What is EI in Civil Engineering | What is meant by EI constant in a given structure
What is EI in Civil Engineering
EI is the product of the materials modulas of elasticity (E) and the elements second moment of area (I).
- E is a function of how stiff the material is.
- I is a function of the elements shape.
What is meant by EI constant in a given structure
The EI value defines how stiff a structure is.
For example in an EI of the simple concrete beam with width b and depth d, the value of I is equal to b*d^3/12.
The deflection can be calculated as 5/384 * w*length^4 / EI.
In this example, the variables are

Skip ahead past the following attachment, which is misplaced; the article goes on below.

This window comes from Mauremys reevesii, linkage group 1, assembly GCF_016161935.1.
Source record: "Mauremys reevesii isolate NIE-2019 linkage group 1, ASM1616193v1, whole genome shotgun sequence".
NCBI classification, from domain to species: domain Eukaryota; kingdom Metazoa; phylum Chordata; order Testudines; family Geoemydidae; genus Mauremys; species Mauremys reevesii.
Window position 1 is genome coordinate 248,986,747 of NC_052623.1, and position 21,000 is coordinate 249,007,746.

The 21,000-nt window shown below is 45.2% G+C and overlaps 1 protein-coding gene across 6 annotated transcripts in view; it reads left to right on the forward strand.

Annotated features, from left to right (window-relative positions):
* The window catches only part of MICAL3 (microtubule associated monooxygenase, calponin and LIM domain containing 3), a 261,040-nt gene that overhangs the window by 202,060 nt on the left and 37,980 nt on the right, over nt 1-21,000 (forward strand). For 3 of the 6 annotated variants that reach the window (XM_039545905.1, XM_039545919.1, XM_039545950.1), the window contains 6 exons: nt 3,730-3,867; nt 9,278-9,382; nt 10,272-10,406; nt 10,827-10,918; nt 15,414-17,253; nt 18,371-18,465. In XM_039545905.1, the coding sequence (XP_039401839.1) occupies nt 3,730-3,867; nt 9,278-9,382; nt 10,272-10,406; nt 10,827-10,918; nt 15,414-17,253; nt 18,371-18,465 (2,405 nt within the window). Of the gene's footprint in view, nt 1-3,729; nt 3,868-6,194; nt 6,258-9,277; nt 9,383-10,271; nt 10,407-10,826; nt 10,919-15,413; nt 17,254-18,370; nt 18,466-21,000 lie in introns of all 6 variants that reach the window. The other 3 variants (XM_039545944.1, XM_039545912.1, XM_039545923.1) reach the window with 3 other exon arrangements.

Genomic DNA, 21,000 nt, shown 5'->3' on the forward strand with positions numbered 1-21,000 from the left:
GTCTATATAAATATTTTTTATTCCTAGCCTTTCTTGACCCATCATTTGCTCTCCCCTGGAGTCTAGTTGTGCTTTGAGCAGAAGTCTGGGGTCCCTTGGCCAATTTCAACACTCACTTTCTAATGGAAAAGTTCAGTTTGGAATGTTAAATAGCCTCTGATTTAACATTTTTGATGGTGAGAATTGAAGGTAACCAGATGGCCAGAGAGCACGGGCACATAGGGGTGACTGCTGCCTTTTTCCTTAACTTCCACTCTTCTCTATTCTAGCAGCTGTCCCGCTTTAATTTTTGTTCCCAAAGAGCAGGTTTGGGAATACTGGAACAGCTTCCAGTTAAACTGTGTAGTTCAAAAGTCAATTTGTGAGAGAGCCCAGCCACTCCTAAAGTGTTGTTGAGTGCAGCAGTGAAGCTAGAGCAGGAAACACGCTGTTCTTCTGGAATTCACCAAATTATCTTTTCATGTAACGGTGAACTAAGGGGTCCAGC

- The span of the beam (length),
- The weight that the beam carries (w),
- The beam properties (EI).
The EI constant is often an expression in the engineering world to explain the stiffness of a structural element. E is the Modulus of Elasticity, and I is the second moment of inertia.
EI is most often used in FEM (Finite Element Modeling). This expression is a fundamental building block for analyzing complex structures and is a property for many FEM elements (Beams, Bars, Rods, etc.)
Also Read: Why are I beams shaped like an I?